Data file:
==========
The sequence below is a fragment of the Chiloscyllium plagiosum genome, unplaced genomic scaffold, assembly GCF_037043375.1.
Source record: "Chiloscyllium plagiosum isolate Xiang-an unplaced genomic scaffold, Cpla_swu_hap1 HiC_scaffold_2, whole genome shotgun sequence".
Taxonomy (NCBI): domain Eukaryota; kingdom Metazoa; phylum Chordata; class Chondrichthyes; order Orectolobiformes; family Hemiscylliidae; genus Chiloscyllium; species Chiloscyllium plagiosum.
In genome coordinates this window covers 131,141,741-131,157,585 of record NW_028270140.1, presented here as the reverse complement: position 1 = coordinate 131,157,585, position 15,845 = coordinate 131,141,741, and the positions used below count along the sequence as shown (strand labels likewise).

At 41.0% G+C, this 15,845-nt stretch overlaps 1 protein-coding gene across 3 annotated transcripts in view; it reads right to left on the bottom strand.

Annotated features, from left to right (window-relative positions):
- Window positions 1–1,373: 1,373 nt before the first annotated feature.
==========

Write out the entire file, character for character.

The sequence below is a fragment of the Chiloscyllium plagiosum genome, unplaced genomic scaffold, assembly GCF_037043375.1.
Source record: "Chiloscyllium plagiosum isolate Xiang-an unplaced genomic scaffold, Cpla_swu_hap1 HiC_scaffold_2, whole genome shotgun sequence".
Taxonomy (NCBI): domain Eukaryota; kingdom Metazoa; phylum Chordata; class Chondrichthyes; order Orectolobiformes; family Hemiscylliidae; genus Chiloscyllium; species Chiloscyllium plagiosum.
In genome coordinates this window covers 131,141,741-131,157,585 of record NW_028270140.1, presented here as the reverse complement: position 1 = coordinate 131,157,585, position 15,845 = coordinate 131,141,741, and the positions used below count along the sequence as shown (strand labels likewise).

At 41.0% G+C, this 15,845-nt stretch overlaps 1 protein-coding gene across 3 annotated transcripts in view; it reads right to left on the bottom strand.

Annotated features, from left to right (window-relative positions):
- Window positions 1–1,373: 1,373 nt before the first annotated feature.